Announcement

Collapse
No announcement yet.

Systemd To Secure Logs With "Forward Secure Sealing"

Collapse
X
  • Filter
  • Time
  • Show
Clear All
new posts

  • Systemd To Secure Logs With "Forward Secure Sealing"

    Phoronix: Systemd To Secure Logs With "Forward Secure Sealing"

    Systemd has picked up a new feature -- Forward Secure Sealing (FSS) -- in an attempt to better secure system logs on the local file-system in the event a hacker penetrates the system the logs cannot be modified...

    http://www.phoronix.com/vr.php?view=MTE2NDk

  • #2
    Git

    Git also use something similar. It hash the hashes or something.

    Comment


    • #3
      What is stopping the attacker from changing the logs and resealing the logs (as the key is on the local machine)?

      Comment


      • #4
        Originally posted by wpoely86 View Post
        What is stopping the attacker from changing the logs and resealing the logs (as the key is on the local machine)?
        The sealing key changes with time (15m by default) and the old key is securely erased; the algorithm is designed so that given K(t) is easy to compute K(t+1) (i.e. the new key), but it's not possible to compute K(t-1) given K(t) (i.e. it's not possible to compute the "old" key given the current one). The starting point K(0) is derived from the verification key (which is not stored on the machine), and using the verification key it's possible to generate K(t) for any t.
        An attacker could tamper with the last portion of the log, the one cover with the key currently stored on the system, but cannot alter the past checkpoints (seals) since he is unable to compute the older keys (including K(0)).

        Comment


        • #5
          With all due respect to Lennart, I don't get all this security through cryptography that's going on. I'm rather sceptic, not that I refuse to admit anything but I'm finding the current security "trend" rather scary.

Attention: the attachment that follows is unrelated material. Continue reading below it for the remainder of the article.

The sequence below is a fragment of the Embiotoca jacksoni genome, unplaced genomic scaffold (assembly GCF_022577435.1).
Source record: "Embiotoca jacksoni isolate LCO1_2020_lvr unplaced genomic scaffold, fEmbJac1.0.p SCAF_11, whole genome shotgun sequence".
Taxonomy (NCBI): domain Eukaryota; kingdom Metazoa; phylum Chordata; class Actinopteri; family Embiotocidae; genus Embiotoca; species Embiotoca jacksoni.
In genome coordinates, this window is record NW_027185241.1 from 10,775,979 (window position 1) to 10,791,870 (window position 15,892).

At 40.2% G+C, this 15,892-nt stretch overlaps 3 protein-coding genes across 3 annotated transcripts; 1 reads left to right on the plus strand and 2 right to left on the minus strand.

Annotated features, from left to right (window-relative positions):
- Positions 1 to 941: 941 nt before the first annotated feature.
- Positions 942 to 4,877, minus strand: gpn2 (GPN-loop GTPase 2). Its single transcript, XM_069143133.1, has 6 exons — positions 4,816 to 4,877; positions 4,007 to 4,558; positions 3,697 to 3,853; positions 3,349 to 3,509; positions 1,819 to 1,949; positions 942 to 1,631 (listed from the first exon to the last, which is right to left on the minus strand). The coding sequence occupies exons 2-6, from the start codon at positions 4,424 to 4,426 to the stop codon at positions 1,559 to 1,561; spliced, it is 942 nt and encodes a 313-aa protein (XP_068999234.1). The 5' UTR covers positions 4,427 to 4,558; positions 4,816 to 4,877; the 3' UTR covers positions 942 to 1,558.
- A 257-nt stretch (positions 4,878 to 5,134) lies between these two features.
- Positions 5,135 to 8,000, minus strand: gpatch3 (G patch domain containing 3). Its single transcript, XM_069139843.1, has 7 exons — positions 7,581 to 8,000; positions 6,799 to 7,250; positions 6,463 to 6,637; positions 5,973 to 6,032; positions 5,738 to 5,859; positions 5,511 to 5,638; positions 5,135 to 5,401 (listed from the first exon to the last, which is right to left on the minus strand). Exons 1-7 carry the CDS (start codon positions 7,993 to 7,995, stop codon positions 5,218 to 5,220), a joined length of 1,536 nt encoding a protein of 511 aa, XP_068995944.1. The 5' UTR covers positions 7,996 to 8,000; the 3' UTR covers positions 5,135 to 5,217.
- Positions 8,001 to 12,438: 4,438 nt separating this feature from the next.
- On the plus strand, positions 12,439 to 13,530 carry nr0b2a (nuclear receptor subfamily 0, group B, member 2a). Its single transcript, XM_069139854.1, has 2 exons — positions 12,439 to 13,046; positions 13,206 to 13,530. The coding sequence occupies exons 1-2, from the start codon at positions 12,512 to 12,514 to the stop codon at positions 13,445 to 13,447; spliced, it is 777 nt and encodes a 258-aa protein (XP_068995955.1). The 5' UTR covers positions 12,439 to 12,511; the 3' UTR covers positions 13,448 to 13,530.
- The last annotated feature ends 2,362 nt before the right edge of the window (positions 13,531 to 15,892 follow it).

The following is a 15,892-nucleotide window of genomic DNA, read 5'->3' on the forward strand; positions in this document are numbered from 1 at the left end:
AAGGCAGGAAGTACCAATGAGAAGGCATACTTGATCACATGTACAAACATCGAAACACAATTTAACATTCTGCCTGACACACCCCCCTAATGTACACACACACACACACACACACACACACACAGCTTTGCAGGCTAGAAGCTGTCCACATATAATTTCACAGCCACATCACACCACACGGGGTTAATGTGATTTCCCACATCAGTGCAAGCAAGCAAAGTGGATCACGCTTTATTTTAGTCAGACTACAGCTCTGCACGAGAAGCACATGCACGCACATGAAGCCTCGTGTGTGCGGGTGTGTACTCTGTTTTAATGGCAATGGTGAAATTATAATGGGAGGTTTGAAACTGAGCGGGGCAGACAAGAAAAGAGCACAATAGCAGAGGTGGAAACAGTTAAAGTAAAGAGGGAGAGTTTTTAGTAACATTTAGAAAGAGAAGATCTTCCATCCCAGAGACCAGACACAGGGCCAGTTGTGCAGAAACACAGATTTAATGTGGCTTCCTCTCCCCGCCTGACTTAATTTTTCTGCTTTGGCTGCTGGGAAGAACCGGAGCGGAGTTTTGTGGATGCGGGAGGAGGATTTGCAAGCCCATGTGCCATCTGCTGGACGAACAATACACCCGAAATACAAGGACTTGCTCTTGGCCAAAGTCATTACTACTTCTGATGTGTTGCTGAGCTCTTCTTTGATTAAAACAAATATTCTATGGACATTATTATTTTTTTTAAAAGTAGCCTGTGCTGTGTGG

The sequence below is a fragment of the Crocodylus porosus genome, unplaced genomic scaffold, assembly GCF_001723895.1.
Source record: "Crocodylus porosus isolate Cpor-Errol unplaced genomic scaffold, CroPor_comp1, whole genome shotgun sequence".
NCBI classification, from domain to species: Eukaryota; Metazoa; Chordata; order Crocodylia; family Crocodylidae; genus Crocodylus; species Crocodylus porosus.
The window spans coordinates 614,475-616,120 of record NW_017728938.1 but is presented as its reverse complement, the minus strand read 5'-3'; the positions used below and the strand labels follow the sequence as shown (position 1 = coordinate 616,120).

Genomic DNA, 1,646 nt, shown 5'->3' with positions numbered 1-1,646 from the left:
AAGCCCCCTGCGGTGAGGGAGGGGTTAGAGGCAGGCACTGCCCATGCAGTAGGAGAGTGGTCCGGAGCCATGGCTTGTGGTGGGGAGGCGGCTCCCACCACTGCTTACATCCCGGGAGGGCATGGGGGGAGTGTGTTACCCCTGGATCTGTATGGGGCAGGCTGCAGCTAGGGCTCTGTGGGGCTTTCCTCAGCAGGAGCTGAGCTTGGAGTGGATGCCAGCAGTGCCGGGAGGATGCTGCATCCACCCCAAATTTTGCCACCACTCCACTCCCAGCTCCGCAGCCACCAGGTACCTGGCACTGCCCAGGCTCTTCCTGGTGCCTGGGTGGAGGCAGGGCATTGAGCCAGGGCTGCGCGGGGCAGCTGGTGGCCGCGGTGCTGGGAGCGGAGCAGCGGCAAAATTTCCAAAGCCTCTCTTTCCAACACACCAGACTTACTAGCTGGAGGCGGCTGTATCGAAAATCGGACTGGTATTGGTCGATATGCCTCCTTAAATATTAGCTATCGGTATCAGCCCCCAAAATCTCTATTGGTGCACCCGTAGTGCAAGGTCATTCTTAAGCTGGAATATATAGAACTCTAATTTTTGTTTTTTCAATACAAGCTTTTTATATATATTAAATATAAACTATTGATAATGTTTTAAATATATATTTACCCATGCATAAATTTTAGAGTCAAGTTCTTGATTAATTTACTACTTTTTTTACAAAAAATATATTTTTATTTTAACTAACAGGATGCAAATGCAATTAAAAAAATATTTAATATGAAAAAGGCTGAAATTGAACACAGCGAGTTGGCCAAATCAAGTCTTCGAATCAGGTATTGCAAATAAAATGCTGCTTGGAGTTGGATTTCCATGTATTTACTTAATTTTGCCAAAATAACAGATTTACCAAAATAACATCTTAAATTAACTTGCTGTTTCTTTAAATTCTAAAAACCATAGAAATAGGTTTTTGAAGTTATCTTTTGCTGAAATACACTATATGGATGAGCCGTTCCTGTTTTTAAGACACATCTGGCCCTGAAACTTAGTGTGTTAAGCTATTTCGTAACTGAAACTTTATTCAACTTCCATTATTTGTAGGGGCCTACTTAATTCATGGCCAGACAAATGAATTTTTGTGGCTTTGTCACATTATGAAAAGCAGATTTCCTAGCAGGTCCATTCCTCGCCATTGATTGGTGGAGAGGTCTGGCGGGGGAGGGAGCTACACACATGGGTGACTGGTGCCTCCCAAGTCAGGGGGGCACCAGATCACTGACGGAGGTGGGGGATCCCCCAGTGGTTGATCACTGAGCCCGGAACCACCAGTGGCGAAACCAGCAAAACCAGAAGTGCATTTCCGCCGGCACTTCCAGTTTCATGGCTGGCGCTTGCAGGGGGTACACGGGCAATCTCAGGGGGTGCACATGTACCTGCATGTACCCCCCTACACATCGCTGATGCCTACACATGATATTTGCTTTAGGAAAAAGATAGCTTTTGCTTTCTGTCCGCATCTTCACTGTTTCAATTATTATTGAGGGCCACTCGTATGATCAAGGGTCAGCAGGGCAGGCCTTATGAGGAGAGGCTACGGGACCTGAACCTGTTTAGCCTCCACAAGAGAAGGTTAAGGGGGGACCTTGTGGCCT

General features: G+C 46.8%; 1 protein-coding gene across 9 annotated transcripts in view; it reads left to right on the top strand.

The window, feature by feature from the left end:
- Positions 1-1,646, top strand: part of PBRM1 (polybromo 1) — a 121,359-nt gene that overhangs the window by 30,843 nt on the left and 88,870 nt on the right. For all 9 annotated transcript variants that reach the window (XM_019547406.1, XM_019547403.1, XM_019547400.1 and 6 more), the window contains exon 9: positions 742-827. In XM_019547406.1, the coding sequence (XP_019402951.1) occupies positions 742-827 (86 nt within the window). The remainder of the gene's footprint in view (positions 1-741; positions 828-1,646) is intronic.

As far as logs are concerned, why go with cryptography exactly? To me logs are append-only to the very least. Why not "invent" a new filesystem (e.g. yalogfs) that would accept files to be opened only in "append" mode or be truncated? («You can kill me but you cannot alter me!») I'm thinking of it roughly but I would love to keep things as simple as can be and introducing cryptographic keys for just log files seems a little... overkill to me. (What if I lose the most important key, for instance?)

          I'm pretty sure it's still possible to achieve using common solutions, even if they need to be tuned, like in my suggestion. For instance, log files could be syslogged to a secondary machine, which archives them at once. Of course this would mean all services must support syslog but I guess it's not a big deal, right? And one might object syslog is sending in clear form, okay, but there are also VLANs (for instance) or secure tunnels to prevent wiretapping, right?

          I mean securing log files doesn't necessarily *require* encryption, does it? Especially knowing that cryptography or not, there'll *always* be (IMHO) one way at least to alter a system without the sysadmin's consent, no matter how protected it is -- he, hacker, who will is going to find a way. Call me an idiot otherwise, no problem ;-).